There are two blights in 21st century sport. First, the curse of the match handed to the bookmakers — and, whatever cricket men tell you, that is continuing. Secondly, the self-inflicted wound that has allowed public relations officers to come between honest officialdom and the public.

I cannot say when cricket bribery and corruption will next spring into the open but I am sure it will be sooner rather than later. It is too easy to persuade young, or under-paid, or stupid players to take a bribe, allow an advantage to opponents and, whatever reward they receive, enrich the betting fraternity.

My suspicion that bribery and corruption is alive and making a profit is confirmed by the news that three English non-league football clubs are suspected. Clubs in small towns in the south-east with unknown players, small crowds, little ambition. If dishonesty occurs at that level, things have come to a pretty pass.

English international cricket has been blighted by corruption, but it has also been under the unhappy restraints imposed by PROs for nearly 20 years and their influence seems to be growing. India does not have a PR man; very wise.

This week I attended the annual lunch of the Cricket Writers’ Club — best known for its gift in identifying youngsters and voting them, from Fred Trueman to David Gower to Joe Root, as Young- Cricketer-of-the-Year. This year it was Ben Stokes — quick bowler, lightning fielder, quick scorer. One day he will stand tall alongside those giants.

There was also a more important award. Jim Cumbes has been many things in sport — goalkeeper in the old First Division, fast medium county bowler, organiser of sports events for a regional newspaper and former chief executive at Lancashire when they, literally, turned the ground so that the pitch faces the right way to keep the sun out of batsmen’s eyes.

Jim is extremely popular with my profession who made him our Sportsman-of-the-Year. Ask him a question and he gives you the answer. Arrange a meeting and he turns up on time. Give him an award and he makes a neat speech of thanks.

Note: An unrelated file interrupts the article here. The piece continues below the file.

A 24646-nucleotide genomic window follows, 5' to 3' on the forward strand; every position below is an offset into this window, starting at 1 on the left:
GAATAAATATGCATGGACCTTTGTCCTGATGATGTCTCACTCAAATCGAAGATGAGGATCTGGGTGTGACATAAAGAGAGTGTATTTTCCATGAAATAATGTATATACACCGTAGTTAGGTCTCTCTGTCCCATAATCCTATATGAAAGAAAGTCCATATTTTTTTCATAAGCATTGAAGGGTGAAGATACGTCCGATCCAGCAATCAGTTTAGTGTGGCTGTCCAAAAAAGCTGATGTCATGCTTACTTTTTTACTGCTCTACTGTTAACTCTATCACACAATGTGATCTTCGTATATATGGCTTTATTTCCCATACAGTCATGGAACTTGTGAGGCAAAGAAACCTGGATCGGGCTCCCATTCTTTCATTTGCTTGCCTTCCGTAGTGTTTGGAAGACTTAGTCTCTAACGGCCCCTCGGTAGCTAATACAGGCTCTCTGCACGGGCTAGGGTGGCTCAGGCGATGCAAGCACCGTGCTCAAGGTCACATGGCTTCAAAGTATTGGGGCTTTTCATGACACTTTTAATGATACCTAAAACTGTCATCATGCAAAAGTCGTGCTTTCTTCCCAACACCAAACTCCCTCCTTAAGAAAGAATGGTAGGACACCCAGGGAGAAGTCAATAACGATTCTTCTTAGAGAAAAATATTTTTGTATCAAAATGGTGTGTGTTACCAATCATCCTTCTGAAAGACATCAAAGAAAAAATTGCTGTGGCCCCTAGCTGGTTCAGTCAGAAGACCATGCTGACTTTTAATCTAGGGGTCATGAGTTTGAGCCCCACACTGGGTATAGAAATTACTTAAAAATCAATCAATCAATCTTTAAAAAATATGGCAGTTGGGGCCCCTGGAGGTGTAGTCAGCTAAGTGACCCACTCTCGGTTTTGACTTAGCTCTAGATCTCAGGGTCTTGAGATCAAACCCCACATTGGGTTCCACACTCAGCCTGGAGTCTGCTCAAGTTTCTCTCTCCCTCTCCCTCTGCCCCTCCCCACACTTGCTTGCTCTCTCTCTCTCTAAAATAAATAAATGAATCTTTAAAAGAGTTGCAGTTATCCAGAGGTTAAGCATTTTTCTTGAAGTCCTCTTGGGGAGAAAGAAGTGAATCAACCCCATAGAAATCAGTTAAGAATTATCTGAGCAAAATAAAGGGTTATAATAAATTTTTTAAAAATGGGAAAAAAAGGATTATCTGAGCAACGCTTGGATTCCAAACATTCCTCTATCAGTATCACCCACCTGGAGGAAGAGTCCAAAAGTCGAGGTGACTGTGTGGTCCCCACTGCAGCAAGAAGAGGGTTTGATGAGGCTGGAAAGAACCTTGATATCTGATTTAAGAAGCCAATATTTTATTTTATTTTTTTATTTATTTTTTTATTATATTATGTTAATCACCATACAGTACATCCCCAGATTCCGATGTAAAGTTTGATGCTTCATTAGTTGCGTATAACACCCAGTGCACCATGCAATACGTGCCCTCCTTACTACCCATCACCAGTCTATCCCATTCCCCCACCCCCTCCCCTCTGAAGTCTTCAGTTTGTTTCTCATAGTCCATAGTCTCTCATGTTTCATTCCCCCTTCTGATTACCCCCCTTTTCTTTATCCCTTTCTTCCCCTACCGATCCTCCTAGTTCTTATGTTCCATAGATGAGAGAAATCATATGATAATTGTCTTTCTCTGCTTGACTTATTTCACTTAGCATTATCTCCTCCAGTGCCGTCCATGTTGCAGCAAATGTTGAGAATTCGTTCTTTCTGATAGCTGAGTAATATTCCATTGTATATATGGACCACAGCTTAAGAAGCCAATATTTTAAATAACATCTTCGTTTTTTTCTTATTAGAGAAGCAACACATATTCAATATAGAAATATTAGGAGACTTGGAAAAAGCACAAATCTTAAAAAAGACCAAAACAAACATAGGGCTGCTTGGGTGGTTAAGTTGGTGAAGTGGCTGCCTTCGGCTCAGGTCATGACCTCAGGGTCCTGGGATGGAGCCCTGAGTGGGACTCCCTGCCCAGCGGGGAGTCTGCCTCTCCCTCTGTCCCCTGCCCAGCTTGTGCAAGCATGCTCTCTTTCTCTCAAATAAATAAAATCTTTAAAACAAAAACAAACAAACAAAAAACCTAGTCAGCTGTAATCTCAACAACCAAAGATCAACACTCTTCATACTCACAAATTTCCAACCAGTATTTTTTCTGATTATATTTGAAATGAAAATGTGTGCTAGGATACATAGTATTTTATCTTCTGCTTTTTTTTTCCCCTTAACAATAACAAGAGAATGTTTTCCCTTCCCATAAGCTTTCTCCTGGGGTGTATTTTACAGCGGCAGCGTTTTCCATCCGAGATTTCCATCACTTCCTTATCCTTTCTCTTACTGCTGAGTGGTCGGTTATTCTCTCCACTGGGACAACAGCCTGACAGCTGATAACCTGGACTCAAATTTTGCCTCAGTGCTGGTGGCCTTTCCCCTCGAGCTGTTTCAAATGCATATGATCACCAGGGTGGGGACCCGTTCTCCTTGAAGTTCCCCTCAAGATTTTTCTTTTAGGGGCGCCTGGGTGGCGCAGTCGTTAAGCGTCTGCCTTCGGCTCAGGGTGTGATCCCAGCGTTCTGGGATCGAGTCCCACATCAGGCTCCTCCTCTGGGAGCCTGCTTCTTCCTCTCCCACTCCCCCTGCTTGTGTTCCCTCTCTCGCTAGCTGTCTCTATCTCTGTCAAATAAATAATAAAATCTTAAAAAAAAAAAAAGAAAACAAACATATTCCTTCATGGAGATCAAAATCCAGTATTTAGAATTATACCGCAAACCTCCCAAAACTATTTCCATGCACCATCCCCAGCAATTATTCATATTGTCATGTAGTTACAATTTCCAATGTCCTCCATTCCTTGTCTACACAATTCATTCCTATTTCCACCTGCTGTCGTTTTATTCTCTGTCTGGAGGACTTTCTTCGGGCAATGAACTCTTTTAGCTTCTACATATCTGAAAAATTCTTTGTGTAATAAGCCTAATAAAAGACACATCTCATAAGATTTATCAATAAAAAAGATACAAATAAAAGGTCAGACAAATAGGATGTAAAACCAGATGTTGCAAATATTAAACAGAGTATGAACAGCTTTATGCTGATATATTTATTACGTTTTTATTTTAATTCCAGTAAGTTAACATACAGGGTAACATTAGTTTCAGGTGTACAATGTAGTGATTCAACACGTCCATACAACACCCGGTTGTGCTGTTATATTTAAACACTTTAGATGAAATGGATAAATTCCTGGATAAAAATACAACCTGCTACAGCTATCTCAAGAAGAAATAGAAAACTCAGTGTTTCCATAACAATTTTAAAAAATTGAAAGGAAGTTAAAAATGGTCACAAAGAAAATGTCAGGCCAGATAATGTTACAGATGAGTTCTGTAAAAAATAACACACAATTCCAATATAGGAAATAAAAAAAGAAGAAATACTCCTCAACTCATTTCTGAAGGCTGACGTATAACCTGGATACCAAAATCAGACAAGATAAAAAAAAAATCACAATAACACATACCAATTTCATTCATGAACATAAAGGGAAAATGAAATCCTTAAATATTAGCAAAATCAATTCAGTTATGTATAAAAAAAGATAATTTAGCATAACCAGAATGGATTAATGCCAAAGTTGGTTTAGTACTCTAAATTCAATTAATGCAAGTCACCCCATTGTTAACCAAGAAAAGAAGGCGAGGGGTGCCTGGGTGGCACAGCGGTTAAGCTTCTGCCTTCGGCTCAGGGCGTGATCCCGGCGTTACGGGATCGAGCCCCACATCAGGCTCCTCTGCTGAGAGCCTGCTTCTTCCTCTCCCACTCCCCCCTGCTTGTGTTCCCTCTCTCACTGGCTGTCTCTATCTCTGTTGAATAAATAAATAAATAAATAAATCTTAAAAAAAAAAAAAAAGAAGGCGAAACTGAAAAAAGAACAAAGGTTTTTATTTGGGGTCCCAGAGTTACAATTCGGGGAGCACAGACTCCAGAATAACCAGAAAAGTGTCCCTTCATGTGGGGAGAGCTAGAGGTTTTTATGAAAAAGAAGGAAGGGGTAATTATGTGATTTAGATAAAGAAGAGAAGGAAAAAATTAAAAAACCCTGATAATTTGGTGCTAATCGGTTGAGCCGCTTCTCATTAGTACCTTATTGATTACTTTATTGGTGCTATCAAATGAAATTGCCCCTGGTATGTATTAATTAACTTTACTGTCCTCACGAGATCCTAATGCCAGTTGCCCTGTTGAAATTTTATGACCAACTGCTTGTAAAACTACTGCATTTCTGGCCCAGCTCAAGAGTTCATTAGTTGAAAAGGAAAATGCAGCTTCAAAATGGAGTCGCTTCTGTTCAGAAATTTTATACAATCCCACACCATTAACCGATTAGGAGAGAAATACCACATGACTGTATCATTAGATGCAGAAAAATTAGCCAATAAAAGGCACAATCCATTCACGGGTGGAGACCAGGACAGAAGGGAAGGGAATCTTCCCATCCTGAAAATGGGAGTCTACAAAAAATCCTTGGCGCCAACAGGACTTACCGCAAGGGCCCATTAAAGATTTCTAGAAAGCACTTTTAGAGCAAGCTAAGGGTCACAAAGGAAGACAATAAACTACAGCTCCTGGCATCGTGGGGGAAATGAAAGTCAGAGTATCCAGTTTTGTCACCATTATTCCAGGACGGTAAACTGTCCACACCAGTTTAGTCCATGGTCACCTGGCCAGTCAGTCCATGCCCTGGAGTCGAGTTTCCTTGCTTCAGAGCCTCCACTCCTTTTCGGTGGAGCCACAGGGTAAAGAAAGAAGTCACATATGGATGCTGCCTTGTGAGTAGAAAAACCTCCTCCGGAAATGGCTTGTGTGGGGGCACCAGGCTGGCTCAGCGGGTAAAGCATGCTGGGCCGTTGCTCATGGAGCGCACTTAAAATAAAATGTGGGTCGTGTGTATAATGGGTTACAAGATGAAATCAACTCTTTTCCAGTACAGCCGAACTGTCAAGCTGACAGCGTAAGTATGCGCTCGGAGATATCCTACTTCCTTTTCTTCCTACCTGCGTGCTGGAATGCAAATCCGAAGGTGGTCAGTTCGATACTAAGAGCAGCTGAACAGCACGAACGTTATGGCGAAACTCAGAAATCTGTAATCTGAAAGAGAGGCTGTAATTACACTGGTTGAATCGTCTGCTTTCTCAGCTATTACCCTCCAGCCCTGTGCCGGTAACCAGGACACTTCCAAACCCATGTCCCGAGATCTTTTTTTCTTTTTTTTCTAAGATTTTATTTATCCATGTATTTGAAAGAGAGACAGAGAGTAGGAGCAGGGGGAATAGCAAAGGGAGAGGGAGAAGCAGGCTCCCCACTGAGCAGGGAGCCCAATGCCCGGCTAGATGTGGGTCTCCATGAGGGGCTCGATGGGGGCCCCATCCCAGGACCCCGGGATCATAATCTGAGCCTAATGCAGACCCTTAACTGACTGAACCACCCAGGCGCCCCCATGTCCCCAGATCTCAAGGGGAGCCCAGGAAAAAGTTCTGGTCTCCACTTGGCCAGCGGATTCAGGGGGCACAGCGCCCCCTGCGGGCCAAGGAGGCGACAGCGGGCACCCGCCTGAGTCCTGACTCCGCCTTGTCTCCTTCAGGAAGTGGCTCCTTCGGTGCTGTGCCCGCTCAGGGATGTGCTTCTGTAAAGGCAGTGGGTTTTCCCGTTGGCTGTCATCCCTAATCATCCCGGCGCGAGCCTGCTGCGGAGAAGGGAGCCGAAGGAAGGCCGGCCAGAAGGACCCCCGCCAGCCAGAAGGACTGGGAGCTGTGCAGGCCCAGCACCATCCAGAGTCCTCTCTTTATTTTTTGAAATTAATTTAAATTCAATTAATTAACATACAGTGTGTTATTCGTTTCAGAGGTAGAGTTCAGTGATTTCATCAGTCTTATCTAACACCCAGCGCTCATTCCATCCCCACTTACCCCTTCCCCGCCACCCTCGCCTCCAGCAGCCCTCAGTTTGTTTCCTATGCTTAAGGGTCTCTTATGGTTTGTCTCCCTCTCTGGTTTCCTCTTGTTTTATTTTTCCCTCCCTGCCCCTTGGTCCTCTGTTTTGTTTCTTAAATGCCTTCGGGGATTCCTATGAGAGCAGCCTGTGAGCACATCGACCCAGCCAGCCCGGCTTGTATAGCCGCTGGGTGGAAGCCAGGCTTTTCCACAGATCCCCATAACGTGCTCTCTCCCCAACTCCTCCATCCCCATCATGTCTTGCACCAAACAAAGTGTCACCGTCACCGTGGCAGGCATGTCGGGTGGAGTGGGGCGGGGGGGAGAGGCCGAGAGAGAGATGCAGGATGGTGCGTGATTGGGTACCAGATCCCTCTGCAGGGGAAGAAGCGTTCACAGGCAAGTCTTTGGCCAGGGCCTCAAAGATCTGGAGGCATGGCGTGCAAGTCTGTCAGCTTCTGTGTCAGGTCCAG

I think it is fair to say that at Old Trafford Jim has turned an ailing county into a place where — in the shadow, almost literally, of Manchester United — fresh life is beginning to stir once more.

Old-fashioned values

With spirited men of honour like Jim no one needs a PRO. He makes his own publicity; you feel when you see him, springing forward in lively fashion aged 69, that all is right with cricket, that old-fashioned values still hold firm and the future is assured.

He is not the only man of virtue still helping to rule this precious game to receive his due rewards.

Geoff Cook of Durham, who encouraged its recent success as First Division champion, is another whose word can be trusted. A cricket person of high principle, it is good to see him taking centre-stage again after an illness. Cricket needs these men, even though it has the money to achieve almost anything.

We may have missed our way because former England captain Andrew Strauss has turned down the chance to be managing director of England. In the years he was a Test player I never had a reason to doubt his honest intentions but he reckons he needs more time before he takes high office.

When sport has the twin burdens of dishonesty and misrepresentation hanging round its neck we cannot have too many of the honest guys and we will rue the day Strauss slipped away.